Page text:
The discovery of new shops and custom bikes is by far the best part of our jobs. Waking up each morning to emails containing virtual goldmines of moto coolness is a privilege, and one that we’ll just never tire of…
Whether you’re seriously looking for a donor bike for your next project or just day dreaming about what could be, we all do it; flick through the classified magazines, scour the internet or kick tyres at the nearest swap meet. Of course most of us are all looking for the same thing…
Royal Enfield is on a mission of late, to take one of the world’s oldest marques and push it back up the motorcycle food chain. Firmly in their sights is UK powerhouse Triumph with a number of key personnel recently poached for Enfield’s future expansion. However in the meantime the introduction of the Himalayan gives the company an incredibly priced entry into the highly competitive Adventure bike class. A type of machine that rarely gets modified, short of throwing on heated grips, panniers and other such purposeful yet uninspiring additions. But someone forgot to tell Brothers Rahul and Birju of Sinroja Motorcycles who have dealt their second ace to complete a pair of pocket rockets, this time a custom Himalayan for all occasions, meet The Gentleman Brat.
In a strange kind of synchronicity, Brothers Rahul and Birju Sinroja were 16 years old when their family upped and moved them from India to England. Now they’re producing custom Indian motorcycles for Brits. The first of which is this incredible Royal Enfield Continental GT dubbed the ‘Surf Racer’ – one of a pair of Enfield specials produced for the Wheels and Waves festival.
Don’t be fooled by the name. The latest helmet from British company Hedon might be called the ‘Heroine’, but this helmet is definitely made for both men and women. Off the back of their luxurious ‘Hedonist’ open face helmet, the gentlefolk from Hedon have launched this, their new creation. It’s a retro styled full faced helmet that definitely looks the part. The Heroine comes in two models; the Heroine Classic and the Racer. The Heroine Classic has been designed to be used with goggles or sunglasses, while the Heroine Racer has an integrated flip-up flat visor.
You never forget your first motorbike, no matter how good or bad it was, that machine opened up your life to a whole new world. For most a limited budget and a young age means riding something that looks terrible, breaks down often and leaves oil up your leg. So you save your pennies for something better. Or maybe you have a little more cash to play with for your first ride. Sure you could buy one of the many characterless, learner legal “sportsbikes” offered new by any of the manufacturers. But there is another option and the UK’s Auto Fabrica have got it just right; a Yamaha SR250 known as ‘Type 4A’ that’s custom cool, a perfect first motorcycle and means nobody else on learner plates will be rolling just like you.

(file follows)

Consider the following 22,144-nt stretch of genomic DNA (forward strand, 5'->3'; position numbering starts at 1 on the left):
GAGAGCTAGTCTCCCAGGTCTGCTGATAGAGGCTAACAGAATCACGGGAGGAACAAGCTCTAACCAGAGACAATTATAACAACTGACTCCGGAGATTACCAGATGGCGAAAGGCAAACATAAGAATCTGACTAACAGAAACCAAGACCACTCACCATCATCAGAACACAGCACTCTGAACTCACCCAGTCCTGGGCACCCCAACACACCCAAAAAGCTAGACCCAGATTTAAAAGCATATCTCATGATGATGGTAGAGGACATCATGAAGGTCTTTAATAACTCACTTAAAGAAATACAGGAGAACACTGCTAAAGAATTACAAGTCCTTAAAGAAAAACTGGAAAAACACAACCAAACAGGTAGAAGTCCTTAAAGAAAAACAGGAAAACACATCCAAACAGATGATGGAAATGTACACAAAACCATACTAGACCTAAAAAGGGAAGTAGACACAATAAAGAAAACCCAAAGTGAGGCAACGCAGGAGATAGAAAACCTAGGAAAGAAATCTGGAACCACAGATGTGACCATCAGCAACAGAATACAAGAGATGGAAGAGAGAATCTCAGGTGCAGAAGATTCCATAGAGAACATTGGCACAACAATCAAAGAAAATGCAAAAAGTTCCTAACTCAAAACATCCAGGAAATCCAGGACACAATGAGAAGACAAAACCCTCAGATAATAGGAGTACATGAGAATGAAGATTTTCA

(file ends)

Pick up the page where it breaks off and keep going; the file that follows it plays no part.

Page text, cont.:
Customers come in all shapes and sizes. The easy ones. The difficult ones. The ones that trust you and the ones that want to tell you how it’s done. But when you’re building a custom bike, surely there could be not more difficult a client than a Director of Photography. Charged with making shots look great on big budget films or TV, there’s probably no one in the world more focused on the details, colours and structure of a creative job. So while the builder is talking to them about choosing a seat colour, the ‘DOP’ is probably playing cinematic images of the finished bike through his over-active head. Images that are probably very similar to the ones you see here. And that’s because the DOP in this instance is also the Untitled Motorcycles customer who ordered this BMW and the guy who shot it. Check out Chris Steven’s beautiful ‘79 ‘Mile Muncher’ R80/7
Black is white. Dogs are cats. Bike dealer are customisers. If there was ever a gauge of just how far the custom bike scene has come on its decade-long world domination tour, it’s this. Bike dealers busting top customising chops. And there’s no accessories catalogue or wallet-driven pretence here. This is an honest-to-goodness home run by a shop that’s so trad they even sell BMW cars. Colour us impressed, and colour our feature bike purple(ish) for a second night in row. Here’s Brighton’s Chandlers Bikes and their retail masterpiece, the ‘One.Sixteen’ RnineT.
We’re just adding a new entry to our ‘2016’s most obvious facts’ list. Right below the lines that say “American elections go for too long,” and “David Bowie was pretty good,” we’ve just added a fresh entry. It reads “Triumph Motorcycles is having an amazing year.” Even if we disregard their triple cylinder and off-road offerings and just focus on their Bonnevilles, barely a month seems to go by without us receiving an invite for another big launch. The Street Twin. The T120. And now, little more than a week or four after their big Thruxton R launch, comes the global reveal of their top-secret Bobber project. We were there. We went to the launch. We visited the factory. And then we pushed our luck and asked to ride the thing. What was it like? Read on, dear bobberphiles, read on.
Written by Martin Hodgson
Running a custom bike shop can be a bit like being a real estate agent, no not being the brunt of everyone’s jokes, but dealing with a public whose eyes are often bigger than their wallets. We’ve all heard about the guy who walks into an agent’s office looking for a large five bedroom home, ensuite and spa bath, on a large block of land with water views and only $100k to spend; tell him he’s dreaming! But the requests are often along similar lines at custom shops; however they hold an ace the agent doesn’t, they can actually create something to satisfy the outlandish request.